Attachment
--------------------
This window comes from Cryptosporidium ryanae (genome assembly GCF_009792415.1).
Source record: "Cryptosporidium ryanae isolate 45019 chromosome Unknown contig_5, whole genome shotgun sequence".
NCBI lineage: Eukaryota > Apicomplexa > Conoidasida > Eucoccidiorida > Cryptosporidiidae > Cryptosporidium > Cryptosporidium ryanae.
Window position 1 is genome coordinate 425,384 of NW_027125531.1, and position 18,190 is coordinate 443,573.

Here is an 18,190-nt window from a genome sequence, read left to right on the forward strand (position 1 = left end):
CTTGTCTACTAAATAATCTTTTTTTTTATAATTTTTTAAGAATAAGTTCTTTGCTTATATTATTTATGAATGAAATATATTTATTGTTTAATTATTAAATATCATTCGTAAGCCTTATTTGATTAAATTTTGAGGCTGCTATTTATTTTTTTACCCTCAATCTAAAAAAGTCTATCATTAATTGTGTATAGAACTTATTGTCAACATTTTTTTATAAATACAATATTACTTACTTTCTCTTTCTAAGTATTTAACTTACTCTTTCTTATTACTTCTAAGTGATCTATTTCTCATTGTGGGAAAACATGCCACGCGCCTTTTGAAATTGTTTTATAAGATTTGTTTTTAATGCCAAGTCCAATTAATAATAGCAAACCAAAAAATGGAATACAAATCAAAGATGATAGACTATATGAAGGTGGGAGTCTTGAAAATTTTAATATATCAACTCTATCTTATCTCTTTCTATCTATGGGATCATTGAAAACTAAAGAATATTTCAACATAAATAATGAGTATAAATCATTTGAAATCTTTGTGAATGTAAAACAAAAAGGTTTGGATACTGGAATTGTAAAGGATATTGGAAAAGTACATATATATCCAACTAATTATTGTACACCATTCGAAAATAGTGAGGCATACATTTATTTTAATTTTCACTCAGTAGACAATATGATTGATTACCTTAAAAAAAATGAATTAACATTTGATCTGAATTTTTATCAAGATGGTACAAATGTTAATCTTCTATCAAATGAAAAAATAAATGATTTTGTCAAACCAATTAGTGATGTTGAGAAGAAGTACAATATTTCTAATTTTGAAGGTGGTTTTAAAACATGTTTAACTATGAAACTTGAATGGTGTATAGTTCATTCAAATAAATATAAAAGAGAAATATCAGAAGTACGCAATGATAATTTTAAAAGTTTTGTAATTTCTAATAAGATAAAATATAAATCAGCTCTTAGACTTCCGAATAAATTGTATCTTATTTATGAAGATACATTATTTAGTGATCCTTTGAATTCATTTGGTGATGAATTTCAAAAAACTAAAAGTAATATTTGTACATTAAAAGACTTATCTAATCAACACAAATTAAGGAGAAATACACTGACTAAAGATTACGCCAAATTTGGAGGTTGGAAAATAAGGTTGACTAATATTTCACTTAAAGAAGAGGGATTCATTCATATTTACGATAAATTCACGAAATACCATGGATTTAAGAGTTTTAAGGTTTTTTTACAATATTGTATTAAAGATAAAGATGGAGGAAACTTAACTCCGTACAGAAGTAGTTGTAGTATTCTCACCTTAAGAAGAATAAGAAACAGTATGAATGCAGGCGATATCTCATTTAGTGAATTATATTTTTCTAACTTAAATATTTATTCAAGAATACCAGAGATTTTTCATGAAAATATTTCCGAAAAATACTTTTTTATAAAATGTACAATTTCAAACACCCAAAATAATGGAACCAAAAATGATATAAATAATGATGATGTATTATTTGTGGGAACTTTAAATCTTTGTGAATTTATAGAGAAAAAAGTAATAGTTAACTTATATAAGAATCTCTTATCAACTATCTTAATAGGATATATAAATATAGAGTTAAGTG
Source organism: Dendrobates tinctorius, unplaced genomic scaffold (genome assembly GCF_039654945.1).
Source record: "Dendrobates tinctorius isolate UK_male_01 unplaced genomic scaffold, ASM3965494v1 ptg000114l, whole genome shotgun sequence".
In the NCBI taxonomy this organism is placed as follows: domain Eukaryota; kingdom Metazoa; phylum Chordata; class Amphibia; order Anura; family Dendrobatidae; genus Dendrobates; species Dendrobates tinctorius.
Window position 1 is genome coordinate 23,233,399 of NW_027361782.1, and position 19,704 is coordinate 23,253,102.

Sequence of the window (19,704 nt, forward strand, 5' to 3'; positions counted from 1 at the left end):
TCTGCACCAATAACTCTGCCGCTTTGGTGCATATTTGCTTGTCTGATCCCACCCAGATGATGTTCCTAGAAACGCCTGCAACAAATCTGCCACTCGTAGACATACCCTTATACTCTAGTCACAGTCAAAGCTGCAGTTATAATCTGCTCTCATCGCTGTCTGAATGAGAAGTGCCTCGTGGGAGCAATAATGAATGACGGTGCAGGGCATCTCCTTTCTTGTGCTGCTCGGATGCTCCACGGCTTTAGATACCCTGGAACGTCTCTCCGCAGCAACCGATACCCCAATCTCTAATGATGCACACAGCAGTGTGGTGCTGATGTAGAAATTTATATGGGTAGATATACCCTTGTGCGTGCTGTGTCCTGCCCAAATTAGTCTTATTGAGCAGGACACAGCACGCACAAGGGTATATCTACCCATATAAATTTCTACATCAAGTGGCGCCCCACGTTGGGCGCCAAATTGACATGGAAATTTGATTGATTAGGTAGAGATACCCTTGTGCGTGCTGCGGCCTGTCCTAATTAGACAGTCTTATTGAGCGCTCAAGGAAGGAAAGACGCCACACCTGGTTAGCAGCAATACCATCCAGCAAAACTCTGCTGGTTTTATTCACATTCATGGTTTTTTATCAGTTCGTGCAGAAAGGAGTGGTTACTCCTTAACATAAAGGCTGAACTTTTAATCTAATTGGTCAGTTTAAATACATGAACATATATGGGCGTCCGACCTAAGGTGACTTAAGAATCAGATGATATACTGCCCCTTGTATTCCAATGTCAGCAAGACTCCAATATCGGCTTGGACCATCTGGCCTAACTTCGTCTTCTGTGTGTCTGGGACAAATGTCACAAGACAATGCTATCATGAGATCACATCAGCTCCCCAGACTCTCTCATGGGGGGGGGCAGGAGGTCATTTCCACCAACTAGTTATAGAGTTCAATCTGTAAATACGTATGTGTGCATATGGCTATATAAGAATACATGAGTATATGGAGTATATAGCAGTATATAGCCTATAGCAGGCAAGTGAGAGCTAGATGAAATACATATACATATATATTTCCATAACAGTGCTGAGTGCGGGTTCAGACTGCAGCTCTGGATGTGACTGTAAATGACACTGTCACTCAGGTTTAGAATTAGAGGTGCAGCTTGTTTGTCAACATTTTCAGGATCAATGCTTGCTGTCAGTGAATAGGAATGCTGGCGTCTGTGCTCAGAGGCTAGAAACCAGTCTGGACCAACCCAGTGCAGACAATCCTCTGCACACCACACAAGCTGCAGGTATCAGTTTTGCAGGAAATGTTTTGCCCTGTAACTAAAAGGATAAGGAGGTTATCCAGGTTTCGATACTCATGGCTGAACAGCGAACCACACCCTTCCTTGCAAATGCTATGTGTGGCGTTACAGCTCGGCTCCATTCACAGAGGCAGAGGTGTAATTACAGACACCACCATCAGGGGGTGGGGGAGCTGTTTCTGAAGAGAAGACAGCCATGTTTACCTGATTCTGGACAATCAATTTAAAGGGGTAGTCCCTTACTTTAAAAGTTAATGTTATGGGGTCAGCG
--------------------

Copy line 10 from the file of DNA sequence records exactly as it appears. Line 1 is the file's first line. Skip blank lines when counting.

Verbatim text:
Window position 1 is genome coordinate 23,233,399 of NW_027361782.1, and position 19,704 is coordinate 23,253,102.